Take a look:

Seascape27 proto sailing from Stibra on Vimeo.











Curiously the boat was designed by a Racer/designer, one of the best, Sam Manuard that is a specialist on the minis. His minis are dominating the class. It is nice to see a designer specialized in fast beamy boats with not to much ballast doing a hell of a boat, relatively narrow and with a big B/D. Definitively Sam Manuard is very good and is one of NA that deserve to be followed closely.

Take a look at this. It is really interesting:

http://www.biehlmarin.com/mediapool/...tage2_ver6.pdf

The boat costs 56 500 euros, including French Vat and if you want 5 sails, an engine and a trailer, you can add about more 16 000 euros. A lot of fun for the money

....
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Last edited by PCP; 11-04-2012 at 08:43 AM.
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  #2923  
Old 11-04-2012
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Re: Interesting Sailboats

Paulo,

Just to clarify a couple of points ....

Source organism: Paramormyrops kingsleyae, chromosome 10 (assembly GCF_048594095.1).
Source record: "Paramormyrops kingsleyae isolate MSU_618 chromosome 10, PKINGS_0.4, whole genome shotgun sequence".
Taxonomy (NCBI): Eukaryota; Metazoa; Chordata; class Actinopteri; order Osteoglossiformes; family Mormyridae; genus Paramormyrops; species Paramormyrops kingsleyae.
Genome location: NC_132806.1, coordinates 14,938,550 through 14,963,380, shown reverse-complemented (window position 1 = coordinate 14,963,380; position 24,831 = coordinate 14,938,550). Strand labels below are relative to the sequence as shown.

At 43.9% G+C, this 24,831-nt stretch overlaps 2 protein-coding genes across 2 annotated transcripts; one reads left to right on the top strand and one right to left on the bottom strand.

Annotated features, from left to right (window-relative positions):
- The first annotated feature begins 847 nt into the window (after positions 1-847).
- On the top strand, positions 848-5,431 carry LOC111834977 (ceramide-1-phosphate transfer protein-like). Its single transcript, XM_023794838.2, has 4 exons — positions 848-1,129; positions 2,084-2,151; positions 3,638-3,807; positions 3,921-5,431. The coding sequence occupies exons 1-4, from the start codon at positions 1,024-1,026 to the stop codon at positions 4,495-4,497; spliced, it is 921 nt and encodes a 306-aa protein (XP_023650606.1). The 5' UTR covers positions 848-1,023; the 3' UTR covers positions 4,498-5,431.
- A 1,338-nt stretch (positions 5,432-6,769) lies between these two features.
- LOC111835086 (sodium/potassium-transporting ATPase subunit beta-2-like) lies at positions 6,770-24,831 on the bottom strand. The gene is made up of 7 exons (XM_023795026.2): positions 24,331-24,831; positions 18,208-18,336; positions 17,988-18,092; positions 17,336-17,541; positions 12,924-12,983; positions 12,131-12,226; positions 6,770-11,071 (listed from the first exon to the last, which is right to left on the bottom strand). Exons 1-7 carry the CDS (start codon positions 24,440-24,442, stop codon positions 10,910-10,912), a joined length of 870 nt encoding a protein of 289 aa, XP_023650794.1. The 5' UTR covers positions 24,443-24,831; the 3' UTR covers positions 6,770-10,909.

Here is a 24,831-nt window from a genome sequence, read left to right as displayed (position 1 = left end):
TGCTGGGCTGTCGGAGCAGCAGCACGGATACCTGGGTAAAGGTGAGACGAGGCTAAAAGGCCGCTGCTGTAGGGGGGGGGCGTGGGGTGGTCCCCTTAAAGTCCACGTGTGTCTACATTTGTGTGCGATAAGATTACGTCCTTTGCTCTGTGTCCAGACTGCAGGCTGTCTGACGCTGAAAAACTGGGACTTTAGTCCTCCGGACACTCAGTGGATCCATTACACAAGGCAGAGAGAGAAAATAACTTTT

My objection to torpedo keels is both concern re picking up stray objects and when combined with a fast boat the damage that keel would do to any creature it came into contact with. That is also my concern with fast boats overall. Hit a sunfish e.g at under ten knots and you may scare the hell out of both you and the fish but hopefully the encounter would not be fatal. Hit the same fish at 20 knots with one of those super sharp keels and I'm thinking minced fish.

So I'm not against those keels on performance grounds, nor do I object to lightness in a boat as such. It is simply that to a very large extent I am content with moderate performance and moderate weight if that combines to make for a nice comfortable ride.



That said, as someone who is most often sailing short handed the smaller the gear I have to manage the better and all things considered a lightweight fractionally rigged boat is likely to be easier to handle than a heavy masthead.

I'm thinking that our Malo is somewhere in the middle though more towards heavy than light. I do love the solidity of the thing, the quietness and not so lively movement particularly at anchor though I do sometimes wonder if something a wee bit lighter might be easier to handle without moving to the noise of very lightweight hulls. Newer generation boats from Malo and HR, plus the XC Series and the Swede you posted earlier would all be on my list were we to move up but frankly they are all out of my price range at roughly twice to three times what we paid for our old girl.